SANTA MONICA, CA — An interfaith group met Wednesday in Santa Monica to publicly rebuke President Donald Trump for standing in front of Christian landmarks in the nation’s capital earlier this week to have his picture taken.
“The main premise is to make a statement to the president in his use of sacred scriptures,” the Rev. Eric. Shafer, senior pastor at Mt. Olive Lutheran Church, told Patch.
“He didn’t even know how to hold a Bible,” Shafer told Patch. “The president, he doesn’t go to church and tries to explain himself.”
Clergy members have to speak out against racism and injustice right now, he added.
“The issue of racism in America is something we should have been dealing with all our lives,” Shafer told Patch.
Art Cribbs, the pastor of Los Angeles Filipino-American United Church of Christ, grew up in Watts and remembers when the National Guard troops arrived there in 1965. He also watched the 1992 riots in Los Angeles in disbelief, he said.
“The same realities continue, injustice, brutality, racism, are the seeds that give forth to violence,” Cribbs said. “And then this week, a book that we use was defouled by the person in the White House without saying a word, using tear gas and other instruments, against innocent people.”
Cribbs explained that he was grateful for cellphone video footage that captured what police did to George Floyd. He held his phone and described why.
“This instrument, I am thankful for this instrument, that captured the events that took the life of George Floyd,” Cribbs said. “This became an instrument to inform. This became an instrument to remind us again that life is not sacred for those who would snuff it, even from a person who had not been convicted, had not been charged but happened to be black, American, and forced the ground.”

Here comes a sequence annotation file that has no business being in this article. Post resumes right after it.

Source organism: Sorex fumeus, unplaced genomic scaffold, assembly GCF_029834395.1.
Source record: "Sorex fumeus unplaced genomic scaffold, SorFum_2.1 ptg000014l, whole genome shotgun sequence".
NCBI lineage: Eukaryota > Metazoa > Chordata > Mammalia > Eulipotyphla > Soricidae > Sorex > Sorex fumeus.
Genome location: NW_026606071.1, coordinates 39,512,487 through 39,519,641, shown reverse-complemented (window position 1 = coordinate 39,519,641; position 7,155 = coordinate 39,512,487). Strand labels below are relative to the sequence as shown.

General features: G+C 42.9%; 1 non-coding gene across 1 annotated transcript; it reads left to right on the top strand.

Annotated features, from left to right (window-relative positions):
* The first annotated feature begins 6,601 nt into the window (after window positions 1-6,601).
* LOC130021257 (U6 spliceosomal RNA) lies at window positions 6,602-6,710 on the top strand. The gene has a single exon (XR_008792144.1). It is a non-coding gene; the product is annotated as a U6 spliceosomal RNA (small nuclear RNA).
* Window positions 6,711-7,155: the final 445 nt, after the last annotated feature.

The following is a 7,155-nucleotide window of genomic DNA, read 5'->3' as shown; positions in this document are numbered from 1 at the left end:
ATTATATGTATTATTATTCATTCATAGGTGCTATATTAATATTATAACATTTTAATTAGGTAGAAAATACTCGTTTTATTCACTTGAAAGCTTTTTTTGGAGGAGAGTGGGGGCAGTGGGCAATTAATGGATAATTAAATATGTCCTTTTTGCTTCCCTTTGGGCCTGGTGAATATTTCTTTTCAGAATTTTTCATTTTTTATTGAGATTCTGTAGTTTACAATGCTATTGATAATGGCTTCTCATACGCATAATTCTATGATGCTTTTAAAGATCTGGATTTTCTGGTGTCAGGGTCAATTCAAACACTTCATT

The work isn’t done yet, he said.
“Today I remind us the unfinished work of America is to heal this nation from its sickness of violence, its sickness of racism, its sickness of tolerance of innocent people who are taken to the ground by law enforcement and having their lives snuffed out,” Cribbs said. “George Floyd has been elevated from an unknown to an international martyr, but he is not alone.”
“The President’s attempt to hijack the spiritual richness of America cannot go unanswered,” said Rabbi Neil Comess-Daniels of Beth Shir Shalom in Santa Monica, who organized the event. “We, clergy and lay leaders of many faiths in the Los Angeles region gather together to demonstrate what a true spiritual/religious response to racial injustice looks like, provide some spiritual solace and highlight the values that call us to do all we can to fight racism.”
On Monday, Trump walked from the White House to pose in front of St. John’s Episcopal Church while holding a bible after security officers cleared away protesters with tear gas.
Bishop Mariann Edgar Budde, the spiritual leader for the Washington area’s 88 Episcopal congregations, was outraged and made no effort to conceal it, accusing the president of using St. John’s as a “prop,” visiting “without permission” or warning and “acting like an authoritarian dictator.”
She said she wanted to speak out to “make sure that the image of the president standing in front of St. John’s holding a bible in his hand was not the definitive word that night, that that was not going to go unchallenged.”
On Tuesday, as Trump prepared to visit the Saint John Paul II National Shrine a few miles from St. John’s, Archbishop Wilton Gregory, the Catholic archbishop of Washington, denounced the event in similar terms, calling it “baffling and reprehensible.”
Both prelates criticized the president for what they said was an opportunistic attempt to embrace faith in a moment of crisis.
Attending Wednesday’s Santa Monica event besides the rabbi of Beth Shir Shalom, a Reform synagogue, will be representatives of the Santa Monica Area Interfaith Council, Clergy and Laity United for Economic Justice – Los Angeles, and The interfaith Guibord Center – Turning Religion Inside Out.
Locals marched peacefully Tuesday along Rose Avenue and throughout Venice in response to police brutality and the death of George Floyd in Minneapolis.
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